Former Georgia state Republican Chairman Chuck Clay notes that the Peach State has been “a backwater” in previous nomination battles, but that this year, “being part of the super [Southern] primary might gin it up.” So far, Bush and Rubio have some presence on the ground in the state, with Trump competing mainly by his appearances. But Trump is playing the game with considerable acumen. In his October visit to Norcross, Trump was introduced by Herman Cain, who praised but did not endorse him. Some 7,700 folks attended the rally, which cheered his comments on immigration. And before his speech, in the type of Trump move that no one sees coming, he met with a group of 40 African-American pastors from around the country, who had traveled to the Peach State for the occasion.

The biggest state in the SEC primary, and the second largest in the nation, is Texas. Dr. Richard Murray, political science professor at the University of Houston, describes Trump as “one of the wildest wild cards we’ve seen… If he stays the course, if he is willing to invest in building a meaningful structure” on the ground in Texas and elsewhere, he could be formidable. Murray notes, however, that home-stater Ted Cruz “is very organized on the ground,” adding that “Cruz never led in any published poll” in the 2012 US Senate primary, “but beat Lt. Gov. [David] Dewhurst decisively in the primary and swamped him in the runoff.” Thus, concludes Murray, “Texas could be one of the tougher states for The Donald,” with Cruz standing a good chance of coming in first in the March 1 primary. However, Texas is not a winner-take-all state, so even should Trump win the primary there, other contenders, including Cruz, Bush and Rubio could get some delegates.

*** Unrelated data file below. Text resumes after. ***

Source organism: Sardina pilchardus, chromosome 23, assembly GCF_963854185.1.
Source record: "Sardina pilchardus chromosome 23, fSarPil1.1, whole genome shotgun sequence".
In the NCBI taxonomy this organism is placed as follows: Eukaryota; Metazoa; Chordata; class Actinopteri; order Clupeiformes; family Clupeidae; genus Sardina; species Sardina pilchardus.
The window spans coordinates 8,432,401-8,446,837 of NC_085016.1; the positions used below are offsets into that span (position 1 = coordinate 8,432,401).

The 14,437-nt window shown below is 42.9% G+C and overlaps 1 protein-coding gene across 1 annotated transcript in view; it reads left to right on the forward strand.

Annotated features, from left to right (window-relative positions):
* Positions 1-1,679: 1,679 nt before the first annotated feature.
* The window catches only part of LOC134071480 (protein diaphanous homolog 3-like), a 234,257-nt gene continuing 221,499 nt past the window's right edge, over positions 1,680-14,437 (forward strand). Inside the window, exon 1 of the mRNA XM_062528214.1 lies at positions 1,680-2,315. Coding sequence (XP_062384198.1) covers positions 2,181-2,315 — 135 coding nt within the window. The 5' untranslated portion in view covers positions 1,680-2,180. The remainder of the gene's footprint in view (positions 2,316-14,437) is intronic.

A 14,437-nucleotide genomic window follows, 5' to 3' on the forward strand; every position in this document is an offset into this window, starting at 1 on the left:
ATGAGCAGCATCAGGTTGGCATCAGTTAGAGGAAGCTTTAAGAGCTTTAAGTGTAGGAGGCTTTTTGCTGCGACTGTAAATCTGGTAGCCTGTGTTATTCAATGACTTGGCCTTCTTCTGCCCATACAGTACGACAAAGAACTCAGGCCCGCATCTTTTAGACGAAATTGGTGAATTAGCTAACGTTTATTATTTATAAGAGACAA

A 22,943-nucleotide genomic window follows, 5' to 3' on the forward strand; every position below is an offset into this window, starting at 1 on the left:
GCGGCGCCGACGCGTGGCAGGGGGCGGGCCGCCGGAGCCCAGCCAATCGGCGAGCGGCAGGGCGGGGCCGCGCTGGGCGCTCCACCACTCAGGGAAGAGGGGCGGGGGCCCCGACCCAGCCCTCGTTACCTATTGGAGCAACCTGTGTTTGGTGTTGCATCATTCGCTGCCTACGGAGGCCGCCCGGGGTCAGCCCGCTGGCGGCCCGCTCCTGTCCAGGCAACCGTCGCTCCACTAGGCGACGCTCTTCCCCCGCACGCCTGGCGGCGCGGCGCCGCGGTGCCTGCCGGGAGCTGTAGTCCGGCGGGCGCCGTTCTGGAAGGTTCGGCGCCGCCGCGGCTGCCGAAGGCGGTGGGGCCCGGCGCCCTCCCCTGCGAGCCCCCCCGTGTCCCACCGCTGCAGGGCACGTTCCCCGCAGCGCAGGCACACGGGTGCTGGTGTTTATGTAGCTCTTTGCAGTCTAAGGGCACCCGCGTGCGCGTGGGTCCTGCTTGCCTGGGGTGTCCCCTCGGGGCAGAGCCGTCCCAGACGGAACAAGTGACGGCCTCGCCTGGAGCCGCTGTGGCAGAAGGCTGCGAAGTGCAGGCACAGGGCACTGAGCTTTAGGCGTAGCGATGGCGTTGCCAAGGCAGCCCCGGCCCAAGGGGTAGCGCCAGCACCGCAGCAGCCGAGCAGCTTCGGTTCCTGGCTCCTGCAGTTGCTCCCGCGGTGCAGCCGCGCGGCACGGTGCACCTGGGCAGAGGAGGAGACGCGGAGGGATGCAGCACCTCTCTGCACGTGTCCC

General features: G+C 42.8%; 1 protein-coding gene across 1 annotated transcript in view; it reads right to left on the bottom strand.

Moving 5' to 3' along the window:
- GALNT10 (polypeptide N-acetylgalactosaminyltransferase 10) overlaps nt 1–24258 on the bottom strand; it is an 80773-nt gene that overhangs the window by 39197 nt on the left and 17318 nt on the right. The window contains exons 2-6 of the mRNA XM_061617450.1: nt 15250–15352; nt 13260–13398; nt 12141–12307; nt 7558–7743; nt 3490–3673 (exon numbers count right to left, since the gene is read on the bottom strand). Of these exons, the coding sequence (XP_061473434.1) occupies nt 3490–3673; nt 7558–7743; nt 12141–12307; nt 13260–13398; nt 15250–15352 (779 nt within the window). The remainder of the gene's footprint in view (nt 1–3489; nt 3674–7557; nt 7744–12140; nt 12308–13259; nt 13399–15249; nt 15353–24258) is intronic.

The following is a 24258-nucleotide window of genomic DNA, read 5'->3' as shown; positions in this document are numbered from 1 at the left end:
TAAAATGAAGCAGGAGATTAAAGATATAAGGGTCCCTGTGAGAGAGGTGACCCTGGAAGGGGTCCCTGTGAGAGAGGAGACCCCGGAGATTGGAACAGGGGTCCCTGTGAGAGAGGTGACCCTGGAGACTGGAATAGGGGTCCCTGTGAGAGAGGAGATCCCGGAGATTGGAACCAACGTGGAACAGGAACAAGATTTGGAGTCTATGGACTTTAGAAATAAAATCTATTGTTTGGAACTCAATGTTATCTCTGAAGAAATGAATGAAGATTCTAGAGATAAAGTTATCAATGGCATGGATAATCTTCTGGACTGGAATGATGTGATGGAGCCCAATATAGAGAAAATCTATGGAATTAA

In Florida, which votes on March 15, two weeks after the SEC primary, Trump has enjoyed a steady lead among Republicans, even polling ahead of two of the state’s leading GOPers, US Sen. Rubio and former Gov. Bush.  An early October Quinnipiac University poll in Florida gave Trump 28% of Republican registered voters, to 16% for Carson, 14% for Rubio and 12% for Bush. There is no guarantee what the Florida ballot will look like, however. Were either Bush or Rubio to withdraw and endorse the other, Trump could be in a battle. On the other hand, if Carson, who is also running strong in the South and nationally, should bow out, much of his support could go to Trump.

In preparation for the Southern votes, the candidates are beginning to buy television time. Bush’s Super PAC bought $17 million in TV time for late December and January, including significant buys in Georgia, Oklahoma, Tennessee, Texas and Virginia. And Rubio’s campaign has reserved $40,000 worth of time in Georgia, concentrated in Augusta and Savannah.

The cloud on the horizon for Trump’s candidacy may be his high negatives. A CBS News poll in October showed that 20% of Republican primary voters would not vote for him if he became the party’s nominee. And his negatives are more than twice that of either Rubio or Fiorina. Among all registered voters, 53% have an unfavorable opinion of Trump, the highest of any of the Republican contenders.

Nevertheless, Donald Trump, and to a lesser extent Ben Carson and Carly Fiorina, are giving the old line Republican establishment a serious challenge. And the South, with its long-held preference for the rebels who shake their fists at the powers-that-be, may be the turning point that gives Trump a major boost toward the Republican nomination. Stay tuned!